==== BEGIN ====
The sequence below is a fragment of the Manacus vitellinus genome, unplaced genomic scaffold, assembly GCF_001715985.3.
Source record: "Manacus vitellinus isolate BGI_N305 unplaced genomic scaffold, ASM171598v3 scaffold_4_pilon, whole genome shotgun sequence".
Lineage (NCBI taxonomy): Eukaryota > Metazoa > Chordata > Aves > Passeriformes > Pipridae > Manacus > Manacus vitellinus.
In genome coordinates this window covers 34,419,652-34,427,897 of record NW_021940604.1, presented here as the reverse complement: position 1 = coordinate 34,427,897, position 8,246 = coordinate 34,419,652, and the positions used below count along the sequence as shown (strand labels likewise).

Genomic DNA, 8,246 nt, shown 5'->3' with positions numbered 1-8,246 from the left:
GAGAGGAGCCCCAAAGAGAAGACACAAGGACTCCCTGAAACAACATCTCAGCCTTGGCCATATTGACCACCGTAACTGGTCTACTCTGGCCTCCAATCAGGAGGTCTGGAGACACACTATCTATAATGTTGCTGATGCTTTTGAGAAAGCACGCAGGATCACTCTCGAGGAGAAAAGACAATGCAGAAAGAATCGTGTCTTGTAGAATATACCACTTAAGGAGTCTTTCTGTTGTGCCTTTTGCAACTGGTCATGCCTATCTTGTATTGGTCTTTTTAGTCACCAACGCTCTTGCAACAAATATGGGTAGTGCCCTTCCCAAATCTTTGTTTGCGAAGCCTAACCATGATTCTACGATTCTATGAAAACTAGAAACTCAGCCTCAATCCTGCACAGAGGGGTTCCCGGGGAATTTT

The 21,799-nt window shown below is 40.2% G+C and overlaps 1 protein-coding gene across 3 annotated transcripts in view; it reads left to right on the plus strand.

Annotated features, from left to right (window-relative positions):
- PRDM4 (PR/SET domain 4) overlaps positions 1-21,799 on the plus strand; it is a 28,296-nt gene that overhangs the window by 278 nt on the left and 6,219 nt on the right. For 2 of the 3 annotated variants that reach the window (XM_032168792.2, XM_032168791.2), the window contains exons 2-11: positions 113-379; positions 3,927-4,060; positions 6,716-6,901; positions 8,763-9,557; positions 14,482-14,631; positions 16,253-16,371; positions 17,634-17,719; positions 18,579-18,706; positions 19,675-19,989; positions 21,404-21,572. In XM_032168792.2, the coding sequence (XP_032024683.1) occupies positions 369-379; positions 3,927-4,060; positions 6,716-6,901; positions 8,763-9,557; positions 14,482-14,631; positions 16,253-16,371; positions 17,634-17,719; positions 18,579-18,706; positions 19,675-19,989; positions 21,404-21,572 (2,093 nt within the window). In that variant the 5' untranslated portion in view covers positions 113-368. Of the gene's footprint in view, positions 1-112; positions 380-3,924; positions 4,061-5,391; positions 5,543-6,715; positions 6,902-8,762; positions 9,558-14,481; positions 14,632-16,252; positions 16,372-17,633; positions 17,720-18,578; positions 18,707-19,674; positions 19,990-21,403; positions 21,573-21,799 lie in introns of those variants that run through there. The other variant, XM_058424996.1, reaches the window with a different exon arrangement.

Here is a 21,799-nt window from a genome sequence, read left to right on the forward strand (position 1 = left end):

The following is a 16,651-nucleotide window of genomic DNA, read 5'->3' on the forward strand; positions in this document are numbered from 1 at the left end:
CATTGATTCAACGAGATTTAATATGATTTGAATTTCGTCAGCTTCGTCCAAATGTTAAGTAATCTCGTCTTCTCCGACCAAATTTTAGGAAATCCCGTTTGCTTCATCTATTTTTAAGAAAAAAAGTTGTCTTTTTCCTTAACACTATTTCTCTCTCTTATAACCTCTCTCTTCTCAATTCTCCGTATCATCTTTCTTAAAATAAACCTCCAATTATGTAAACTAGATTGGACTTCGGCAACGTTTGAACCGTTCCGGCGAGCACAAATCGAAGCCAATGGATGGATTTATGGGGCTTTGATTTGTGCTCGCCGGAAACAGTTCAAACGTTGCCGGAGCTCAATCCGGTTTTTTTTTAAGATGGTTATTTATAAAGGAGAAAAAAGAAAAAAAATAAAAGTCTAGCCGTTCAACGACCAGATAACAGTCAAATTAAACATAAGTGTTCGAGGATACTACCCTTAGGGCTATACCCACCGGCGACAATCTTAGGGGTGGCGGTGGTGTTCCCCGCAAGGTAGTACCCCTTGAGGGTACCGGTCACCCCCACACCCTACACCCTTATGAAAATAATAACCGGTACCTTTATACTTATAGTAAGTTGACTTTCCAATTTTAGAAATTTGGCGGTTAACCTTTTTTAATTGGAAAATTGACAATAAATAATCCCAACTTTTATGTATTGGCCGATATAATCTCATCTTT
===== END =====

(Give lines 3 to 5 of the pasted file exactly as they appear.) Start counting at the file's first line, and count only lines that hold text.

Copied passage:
Lineage (NCBI taxonomy): Eukaryota > Metazoa > Chordata > Aves > Passeriformes > Pipridae > Manacus > Manacus vitellinus.
In genome coordinates this window covers 34,419,652-34,427,897 of record NW_021940604.1, presented here as the reverse complement: position 1 = coordinate 34,427,897, position 8,246 = coordinate 34,419,652, and the positions used below count along the sequence as shown (strand labels likewise).

Genomic DNA, 8,246 nt, shown 5'->3' with positions numbered 1-8,246 from the left: